Product Error Handling & Mapping

Visioning Micro Copy for Micro User flows

-You were on the right track

-Oops, You made a mistake

-You got back to the right track again


A pleasant user experience can’t avoid one or two detours. So the “scenery” of these detours also contribute to part of your product’s brand.

If it is a quite established/stable product, the common way we do is by showing all the error messages in the mockups and share them with our developers using tools like Invision which allows collaboration and comments. It‘s’ a very direct method, but if there are many error types or the product itself is updating fast, it will become hard to track ,critique or update.

Moreover, before getting right into wording a specific error message, have you really visioned the whole picture of your product’s error handling?

Error Messages != Error Handling

It reminds me of the old days when I was learning to draw. My teacher always pulled me away from my easel and told me not to fall into the details too early. “Your drawing should always be a complete picture at any time although it isn’t completed yet.”

It’s the same with designing a product. I’m sure you already get the idea of toning the error messages in coherence with the other copy, making them specify the situation and educate the users along the way… But, the error messaging is still a part of a complete error handling process and you may be falling into the details because you neglected other components’ existence.

I’d like to consider the error handling process as designing “Micro User Flows” because we should design these process the same way as the macro ones. So, what could be a micro user flow for error handling? For example:

  1. Fill in your birthday : User sees the label “Birth Date” — Then sees the hint text “DD/MM/YYYY” — the user entered 01/01/2020 — Error message says “ It can’t be a future date. Please check.”
  2. EVS(Electronic Verification): The user finished filling out personal info on the page —All the inline validations are passed — — The user clicks the “SUBMIT” button — Got a system message “ Sorry, it seems your personal info doesn’t match. We can’t verify your identity. Please check again.”

Basically, as long as there is a system feedback from an interaction, it could be counted as a single micro user flow. So with the two examples I gave above, you can tell that the error messaging is just a small part of the chain. The labels, form, hint text, tooltips ,CTA buttons …are all part of the flow which help the user stay on the right track. These components are very crucial and need to be separated from the other UI elements in order for us to critique & design without disruptions. I suggest constructing/mapping them in a single Excel sheet.

Here is a basic flowchart of how this spreadsheet map should be structured.

Horizontally, it is consist of a single micro flow as shown in the picture.

Vertically, it is consist of all possible micro flows in the order of the complete user flow of the page. These micro flows could be inline validations; form validations; API gateways; or other system error types..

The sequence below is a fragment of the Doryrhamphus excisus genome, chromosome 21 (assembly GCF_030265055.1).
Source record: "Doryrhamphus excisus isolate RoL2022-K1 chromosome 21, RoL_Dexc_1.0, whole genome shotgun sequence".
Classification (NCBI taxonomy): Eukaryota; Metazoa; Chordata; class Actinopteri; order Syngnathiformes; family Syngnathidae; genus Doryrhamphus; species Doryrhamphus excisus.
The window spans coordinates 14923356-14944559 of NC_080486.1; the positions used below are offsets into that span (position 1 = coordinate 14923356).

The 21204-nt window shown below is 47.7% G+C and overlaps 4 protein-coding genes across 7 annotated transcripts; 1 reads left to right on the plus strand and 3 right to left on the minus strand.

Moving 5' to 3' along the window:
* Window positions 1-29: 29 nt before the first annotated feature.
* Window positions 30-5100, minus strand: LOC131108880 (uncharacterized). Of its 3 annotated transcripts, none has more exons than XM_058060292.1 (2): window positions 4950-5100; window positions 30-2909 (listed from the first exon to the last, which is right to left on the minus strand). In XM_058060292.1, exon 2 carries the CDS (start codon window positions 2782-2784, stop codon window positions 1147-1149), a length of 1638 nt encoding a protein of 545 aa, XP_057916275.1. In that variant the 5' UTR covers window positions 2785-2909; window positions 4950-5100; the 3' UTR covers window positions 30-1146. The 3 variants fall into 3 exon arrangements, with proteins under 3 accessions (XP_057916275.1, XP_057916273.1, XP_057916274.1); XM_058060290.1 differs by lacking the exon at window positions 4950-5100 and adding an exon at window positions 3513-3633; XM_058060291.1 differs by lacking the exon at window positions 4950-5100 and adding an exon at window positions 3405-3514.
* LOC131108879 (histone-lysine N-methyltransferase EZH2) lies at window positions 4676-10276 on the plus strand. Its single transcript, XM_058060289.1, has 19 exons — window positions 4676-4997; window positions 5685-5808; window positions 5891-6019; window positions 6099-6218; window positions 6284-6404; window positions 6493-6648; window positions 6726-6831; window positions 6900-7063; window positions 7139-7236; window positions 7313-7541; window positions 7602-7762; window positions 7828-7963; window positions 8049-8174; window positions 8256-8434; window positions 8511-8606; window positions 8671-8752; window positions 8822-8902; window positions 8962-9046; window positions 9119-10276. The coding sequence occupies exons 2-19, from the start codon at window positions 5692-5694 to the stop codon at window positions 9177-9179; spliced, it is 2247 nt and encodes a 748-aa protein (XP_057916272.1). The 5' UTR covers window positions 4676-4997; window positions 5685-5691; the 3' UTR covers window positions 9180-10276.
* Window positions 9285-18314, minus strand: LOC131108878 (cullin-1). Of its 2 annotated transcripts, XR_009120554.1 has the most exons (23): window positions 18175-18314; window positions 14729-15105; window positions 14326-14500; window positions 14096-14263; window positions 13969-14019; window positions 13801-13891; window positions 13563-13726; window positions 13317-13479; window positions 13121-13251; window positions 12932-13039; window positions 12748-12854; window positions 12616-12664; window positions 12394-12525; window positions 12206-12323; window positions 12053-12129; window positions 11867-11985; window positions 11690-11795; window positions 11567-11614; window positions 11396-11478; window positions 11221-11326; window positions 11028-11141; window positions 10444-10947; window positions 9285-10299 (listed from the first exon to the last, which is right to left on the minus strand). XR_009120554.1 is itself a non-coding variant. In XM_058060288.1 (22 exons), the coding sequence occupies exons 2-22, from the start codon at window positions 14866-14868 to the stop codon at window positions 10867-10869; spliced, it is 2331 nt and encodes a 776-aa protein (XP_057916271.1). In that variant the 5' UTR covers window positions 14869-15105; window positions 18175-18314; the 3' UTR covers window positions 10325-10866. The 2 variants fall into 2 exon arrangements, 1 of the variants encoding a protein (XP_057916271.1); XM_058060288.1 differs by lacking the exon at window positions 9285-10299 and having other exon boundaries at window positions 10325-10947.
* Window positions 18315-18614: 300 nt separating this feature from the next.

After completing the Map/Structure built, you can start fleshing out the messaging content without worrying about getting lost.

Here are some reasons why your product needs this sheet map.

  1. A single sheet helps keeping the tone of your messaging cohesive.

When I was working on my company’s signup flow design, it took me a while before I found out our developer team also have a set of their own error handling codes and error messages. I feel dumb when I ran into “Error 413- Invalid IP address”…?! during testing and not knowing what it is. Of course the error messages they have constructed are more inline with their code development and debugging. These messages should never be what the end users see when they run into errors. However these developer codes are very important for you to keep track of so you can handle each and every error possibilities and deliver effective error messages to communicate with the end user. So make sure you communicate with the developers on gathering all the error types just in case any feedback messaging is missing.

On the other aspect, It’s also convenient for you to inspect the details for example — Using “Email” label on this page but using “Email Address”label on another page. I know it may sound boring and picky, but these details build up the product credibility.

2. A single text-only map is easy to maintain and update when the flow got changed.

I always had a hard time communicating the wording updates with our product owner and developers. It will be much more convenient to have a collaborative messaging sheet that they can always refer to and for me to update instead of creating tons of mockups.

3. Easier for styling

Assigning a style to a certain error type will also be helpful to be reflected in this sheet to facilitate tracking and maintenance.

Besides, other aspects of styles can also be added into this single sheet. For example the timing and positioning of the error messages.

This mapping tool is helpful for designing experience like a multi-page signup flow. If it’s not a linear , you can alter the vertical structure of the sheet into a tree form or others..

As a UI/UX designer, I deeply understand the vagueness in this job title. And I choose to embrace it as an opportunity to define this role inside the company. Personally I enjoy putting the same amount of design thinking into improving design workflow and team collaborations as I put into designing the product itself.

Visioning design before starting design, because we are working on a product that hopefully will be growing and living for a long time.